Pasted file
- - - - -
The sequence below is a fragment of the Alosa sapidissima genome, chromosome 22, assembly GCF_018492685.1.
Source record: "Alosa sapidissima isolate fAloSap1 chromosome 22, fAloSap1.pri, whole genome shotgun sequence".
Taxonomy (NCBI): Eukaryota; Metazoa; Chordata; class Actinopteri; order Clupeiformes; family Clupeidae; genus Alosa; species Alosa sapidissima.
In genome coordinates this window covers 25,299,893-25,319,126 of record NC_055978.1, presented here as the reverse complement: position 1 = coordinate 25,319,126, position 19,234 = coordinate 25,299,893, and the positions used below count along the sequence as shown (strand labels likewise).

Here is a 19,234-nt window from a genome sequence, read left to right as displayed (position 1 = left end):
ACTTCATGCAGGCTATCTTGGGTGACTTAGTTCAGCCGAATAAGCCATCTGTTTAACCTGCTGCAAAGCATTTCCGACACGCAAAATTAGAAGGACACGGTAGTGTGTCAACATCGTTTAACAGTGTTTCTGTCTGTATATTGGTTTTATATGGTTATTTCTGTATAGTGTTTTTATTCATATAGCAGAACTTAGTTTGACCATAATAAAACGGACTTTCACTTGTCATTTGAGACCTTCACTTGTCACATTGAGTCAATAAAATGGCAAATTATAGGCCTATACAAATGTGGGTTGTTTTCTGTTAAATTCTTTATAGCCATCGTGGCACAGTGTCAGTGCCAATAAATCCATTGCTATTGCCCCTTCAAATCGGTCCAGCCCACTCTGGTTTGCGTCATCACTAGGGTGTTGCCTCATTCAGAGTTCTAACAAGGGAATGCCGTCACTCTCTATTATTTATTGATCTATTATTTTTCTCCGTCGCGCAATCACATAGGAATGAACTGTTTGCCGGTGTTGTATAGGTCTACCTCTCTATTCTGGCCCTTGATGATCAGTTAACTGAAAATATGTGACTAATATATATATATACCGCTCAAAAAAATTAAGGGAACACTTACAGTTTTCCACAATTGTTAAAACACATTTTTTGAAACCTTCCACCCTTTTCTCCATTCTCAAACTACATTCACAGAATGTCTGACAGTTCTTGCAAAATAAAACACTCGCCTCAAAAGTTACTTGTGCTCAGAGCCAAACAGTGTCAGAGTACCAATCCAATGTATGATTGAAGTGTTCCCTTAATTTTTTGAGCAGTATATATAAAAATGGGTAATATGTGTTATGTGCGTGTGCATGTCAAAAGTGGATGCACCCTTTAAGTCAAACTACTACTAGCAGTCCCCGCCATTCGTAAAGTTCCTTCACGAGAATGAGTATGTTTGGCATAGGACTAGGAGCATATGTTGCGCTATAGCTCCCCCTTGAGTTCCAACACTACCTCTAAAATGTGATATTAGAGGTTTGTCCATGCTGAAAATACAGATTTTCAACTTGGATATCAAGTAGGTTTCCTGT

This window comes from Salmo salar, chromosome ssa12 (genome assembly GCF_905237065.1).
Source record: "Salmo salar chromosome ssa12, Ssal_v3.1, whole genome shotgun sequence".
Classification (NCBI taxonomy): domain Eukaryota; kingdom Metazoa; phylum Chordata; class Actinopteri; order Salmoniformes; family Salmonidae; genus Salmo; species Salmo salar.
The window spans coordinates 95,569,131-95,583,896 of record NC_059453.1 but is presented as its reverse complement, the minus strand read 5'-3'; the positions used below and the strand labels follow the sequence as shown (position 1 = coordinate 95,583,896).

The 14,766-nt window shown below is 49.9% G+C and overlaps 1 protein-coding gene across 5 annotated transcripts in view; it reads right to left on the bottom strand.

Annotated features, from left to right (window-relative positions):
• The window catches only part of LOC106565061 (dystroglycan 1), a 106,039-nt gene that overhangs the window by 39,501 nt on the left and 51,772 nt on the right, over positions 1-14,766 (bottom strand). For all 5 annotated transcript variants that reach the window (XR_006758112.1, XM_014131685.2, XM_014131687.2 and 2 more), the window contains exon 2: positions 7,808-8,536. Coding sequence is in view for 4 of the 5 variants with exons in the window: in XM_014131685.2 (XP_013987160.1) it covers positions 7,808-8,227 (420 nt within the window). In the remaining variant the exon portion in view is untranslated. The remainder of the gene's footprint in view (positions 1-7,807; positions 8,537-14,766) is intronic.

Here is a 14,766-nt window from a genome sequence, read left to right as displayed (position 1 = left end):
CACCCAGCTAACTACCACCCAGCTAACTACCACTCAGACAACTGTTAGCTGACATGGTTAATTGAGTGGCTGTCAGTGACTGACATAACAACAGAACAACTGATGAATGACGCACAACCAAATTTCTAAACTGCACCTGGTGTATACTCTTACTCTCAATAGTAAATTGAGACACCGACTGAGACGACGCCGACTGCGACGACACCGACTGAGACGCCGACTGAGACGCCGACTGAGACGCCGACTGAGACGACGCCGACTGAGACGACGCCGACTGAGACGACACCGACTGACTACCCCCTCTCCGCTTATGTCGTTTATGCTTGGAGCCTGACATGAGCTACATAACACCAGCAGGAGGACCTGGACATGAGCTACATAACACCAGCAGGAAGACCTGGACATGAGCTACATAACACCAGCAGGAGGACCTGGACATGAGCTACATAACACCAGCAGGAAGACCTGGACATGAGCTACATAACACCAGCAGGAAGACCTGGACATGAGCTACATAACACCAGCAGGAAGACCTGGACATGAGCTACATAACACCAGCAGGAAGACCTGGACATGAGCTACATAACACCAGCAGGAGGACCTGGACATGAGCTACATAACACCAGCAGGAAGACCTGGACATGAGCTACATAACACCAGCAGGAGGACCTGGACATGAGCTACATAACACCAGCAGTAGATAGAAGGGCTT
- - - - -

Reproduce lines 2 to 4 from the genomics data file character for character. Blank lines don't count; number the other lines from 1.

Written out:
Source record: "Alosa sapidissima isolate fAloSap1 chromosome 22, fAloSap1.pri, whole genome shotgun sequence".
Taxonomy (NCBI): Eukaryota; Metazoa; Chordata; class Actinopteri; order Clupeiformes; family Clupeidae; genus Alosa; species Alosa sapidissima.
In genome coordinates this window covers 25,299,893-25,319,126 of record NC_055978.1, presented here as the reverse complement: position 1 = coordinate 25,319,126, position 19,234 = coordinate 25,299,893, and the positions used below count along the sequence as shown (strand labels likewise).